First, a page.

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Sensitivity Advantage of QCL Tunable-Laser Mid-Infrared Spectroscopy over FTIR Spectroscopy

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  • D.T.D. Childs
  • R.A. Hogg
  • D.G. Revin
  • I.U. Rehman
  • J.W. Cockburn
  • S.J. Matcher
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<mark>Journal publication date</mark>2015
<mark>Journal</mark>APPLIED SPECTROSCOPY REVIEWS
Issue number10
Volume50
Number of pages18
Pages (from-to)822-839
Publication statusPublished
Original languageEnglish

Abstract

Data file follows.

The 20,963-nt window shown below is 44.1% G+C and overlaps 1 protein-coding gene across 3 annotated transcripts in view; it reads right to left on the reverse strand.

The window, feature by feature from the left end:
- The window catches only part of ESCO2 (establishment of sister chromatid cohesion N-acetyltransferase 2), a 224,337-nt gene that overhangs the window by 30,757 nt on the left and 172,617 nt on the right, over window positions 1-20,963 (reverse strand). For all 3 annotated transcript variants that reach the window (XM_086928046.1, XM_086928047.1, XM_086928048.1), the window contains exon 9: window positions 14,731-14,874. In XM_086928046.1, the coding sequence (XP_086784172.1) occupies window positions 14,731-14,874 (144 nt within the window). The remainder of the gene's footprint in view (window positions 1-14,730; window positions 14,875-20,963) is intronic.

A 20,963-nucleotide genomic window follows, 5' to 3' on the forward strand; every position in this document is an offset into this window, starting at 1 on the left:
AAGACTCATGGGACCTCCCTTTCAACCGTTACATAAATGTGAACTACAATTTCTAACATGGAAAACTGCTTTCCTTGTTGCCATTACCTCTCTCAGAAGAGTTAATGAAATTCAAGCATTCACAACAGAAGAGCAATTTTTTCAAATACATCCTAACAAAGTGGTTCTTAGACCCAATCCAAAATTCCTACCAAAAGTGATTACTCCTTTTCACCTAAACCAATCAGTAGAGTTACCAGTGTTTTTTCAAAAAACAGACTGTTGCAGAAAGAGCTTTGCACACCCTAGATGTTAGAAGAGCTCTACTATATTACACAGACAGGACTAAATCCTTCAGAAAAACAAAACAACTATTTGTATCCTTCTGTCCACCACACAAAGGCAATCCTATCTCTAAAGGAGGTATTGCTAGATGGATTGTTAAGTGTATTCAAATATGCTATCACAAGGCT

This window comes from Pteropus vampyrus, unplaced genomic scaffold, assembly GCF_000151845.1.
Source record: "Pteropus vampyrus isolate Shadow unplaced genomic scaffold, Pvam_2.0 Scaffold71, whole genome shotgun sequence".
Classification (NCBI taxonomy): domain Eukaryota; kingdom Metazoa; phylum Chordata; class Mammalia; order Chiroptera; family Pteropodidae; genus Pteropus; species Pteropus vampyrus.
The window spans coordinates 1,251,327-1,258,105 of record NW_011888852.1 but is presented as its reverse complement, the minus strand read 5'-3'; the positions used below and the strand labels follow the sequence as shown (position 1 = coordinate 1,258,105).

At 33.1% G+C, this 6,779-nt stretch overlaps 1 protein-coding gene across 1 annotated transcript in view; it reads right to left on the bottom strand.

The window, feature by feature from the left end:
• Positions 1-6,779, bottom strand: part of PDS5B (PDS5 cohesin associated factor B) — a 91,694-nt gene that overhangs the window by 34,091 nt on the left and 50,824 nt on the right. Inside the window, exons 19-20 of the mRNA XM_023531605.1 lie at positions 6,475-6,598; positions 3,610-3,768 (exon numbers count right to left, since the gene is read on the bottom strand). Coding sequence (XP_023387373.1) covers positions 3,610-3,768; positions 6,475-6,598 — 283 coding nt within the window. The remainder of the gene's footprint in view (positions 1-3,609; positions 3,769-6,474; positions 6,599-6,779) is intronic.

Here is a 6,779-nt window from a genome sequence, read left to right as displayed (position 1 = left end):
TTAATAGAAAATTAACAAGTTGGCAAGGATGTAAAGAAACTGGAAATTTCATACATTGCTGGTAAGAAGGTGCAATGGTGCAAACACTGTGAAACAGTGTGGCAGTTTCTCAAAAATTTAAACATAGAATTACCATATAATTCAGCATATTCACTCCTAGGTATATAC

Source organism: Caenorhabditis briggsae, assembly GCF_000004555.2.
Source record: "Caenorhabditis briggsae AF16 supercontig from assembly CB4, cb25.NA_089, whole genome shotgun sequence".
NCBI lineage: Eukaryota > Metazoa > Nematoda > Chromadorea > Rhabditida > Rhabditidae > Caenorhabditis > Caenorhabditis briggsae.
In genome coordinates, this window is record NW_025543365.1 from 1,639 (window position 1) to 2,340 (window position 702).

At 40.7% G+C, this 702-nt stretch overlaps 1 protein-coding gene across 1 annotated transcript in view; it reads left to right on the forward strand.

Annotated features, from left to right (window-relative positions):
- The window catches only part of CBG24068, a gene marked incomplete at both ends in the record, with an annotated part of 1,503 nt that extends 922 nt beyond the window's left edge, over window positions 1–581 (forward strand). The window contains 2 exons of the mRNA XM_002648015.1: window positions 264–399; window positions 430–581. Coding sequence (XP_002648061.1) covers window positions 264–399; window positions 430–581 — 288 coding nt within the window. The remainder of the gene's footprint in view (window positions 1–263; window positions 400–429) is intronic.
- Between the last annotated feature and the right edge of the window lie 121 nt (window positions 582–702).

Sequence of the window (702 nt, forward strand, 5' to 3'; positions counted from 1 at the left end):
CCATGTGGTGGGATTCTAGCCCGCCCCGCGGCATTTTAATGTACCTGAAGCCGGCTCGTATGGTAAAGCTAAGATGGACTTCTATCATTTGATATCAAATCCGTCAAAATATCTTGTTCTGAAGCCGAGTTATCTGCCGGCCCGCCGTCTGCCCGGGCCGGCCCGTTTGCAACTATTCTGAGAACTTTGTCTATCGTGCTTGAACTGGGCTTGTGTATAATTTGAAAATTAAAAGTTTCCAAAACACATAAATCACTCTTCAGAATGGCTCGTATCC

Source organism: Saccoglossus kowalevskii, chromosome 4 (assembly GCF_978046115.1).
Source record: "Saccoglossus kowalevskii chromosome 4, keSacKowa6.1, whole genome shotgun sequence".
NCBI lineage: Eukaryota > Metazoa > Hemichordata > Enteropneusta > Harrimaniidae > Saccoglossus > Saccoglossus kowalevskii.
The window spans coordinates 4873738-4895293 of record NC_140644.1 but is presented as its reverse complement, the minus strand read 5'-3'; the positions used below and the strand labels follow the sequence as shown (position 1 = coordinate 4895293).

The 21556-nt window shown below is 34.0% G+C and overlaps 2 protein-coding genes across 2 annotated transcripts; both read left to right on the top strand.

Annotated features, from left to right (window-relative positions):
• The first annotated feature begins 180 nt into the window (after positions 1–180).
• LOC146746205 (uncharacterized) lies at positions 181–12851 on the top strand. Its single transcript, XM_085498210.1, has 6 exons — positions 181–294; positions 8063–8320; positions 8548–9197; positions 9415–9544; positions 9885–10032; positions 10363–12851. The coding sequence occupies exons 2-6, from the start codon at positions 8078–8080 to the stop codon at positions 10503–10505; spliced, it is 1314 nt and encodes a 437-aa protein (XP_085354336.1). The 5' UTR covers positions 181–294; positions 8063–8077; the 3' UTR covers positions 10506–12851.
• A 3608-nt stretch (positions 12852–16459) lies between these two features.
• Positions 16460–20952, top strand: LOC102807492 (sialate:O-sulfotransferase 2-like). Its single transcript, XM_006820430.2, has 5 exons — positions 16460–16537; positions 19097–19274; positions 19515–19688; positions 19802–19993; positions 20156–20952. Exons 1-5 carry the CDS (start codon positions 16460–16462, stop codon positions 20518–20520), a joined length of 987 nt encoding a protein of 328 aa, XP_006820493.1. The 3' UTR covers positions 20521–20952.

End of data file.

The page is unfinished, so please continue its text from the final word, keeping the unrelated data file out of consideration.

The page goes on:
Interest in mid-infrared spectroscopy instrumentation beyond classical FTIR using a thermal light source has increased dramatically in recent years. Synchrotron, supercontinuum, and external-cavity quantum cascade laser light sources are emerging as viable alternatives to the traditional thermal black-body emitter (Globar), especially for remote interrogation of samples ("stand-off" detection) and for hyperspectral imaging at diffraction-limited spatial resolution ("microspectroscopy"). It is thus timely to rigorously consider the relative merits of these different light sources for such applications. We study the theoretical maximum achievable signal-to-noise ratio (SNR) of FTIR using synchrotron or supercontinuum light vs. that of a tunable quantum cascade laser, by reinterpreting an important result that is well known in near-infrared optical coherence tomography imaging. We rigorously show that mid-infrared spectra can be acquired up to 1000 times faster - using the same detected light intensity, the same detector noise level, and without loss of SNR - using the tunable quantum cascade laser as compared with the FTIR approach using synchrotron or supercontinuum light. We experimentally demonstrate the effect using a novel, rapidly tunable quantum cascade laser that acquires spectra at rates of up to 400 per second. We also estimate the maximum potential spectral acquisition rate of our prototype system to be 100,000 per second. © 2015 © David T. D. Childs, Richard A. Hogg, Dmitry G. Revin, Ihtseham Ur Rehman, John W. Cockburn, and Stephen J. Matcher.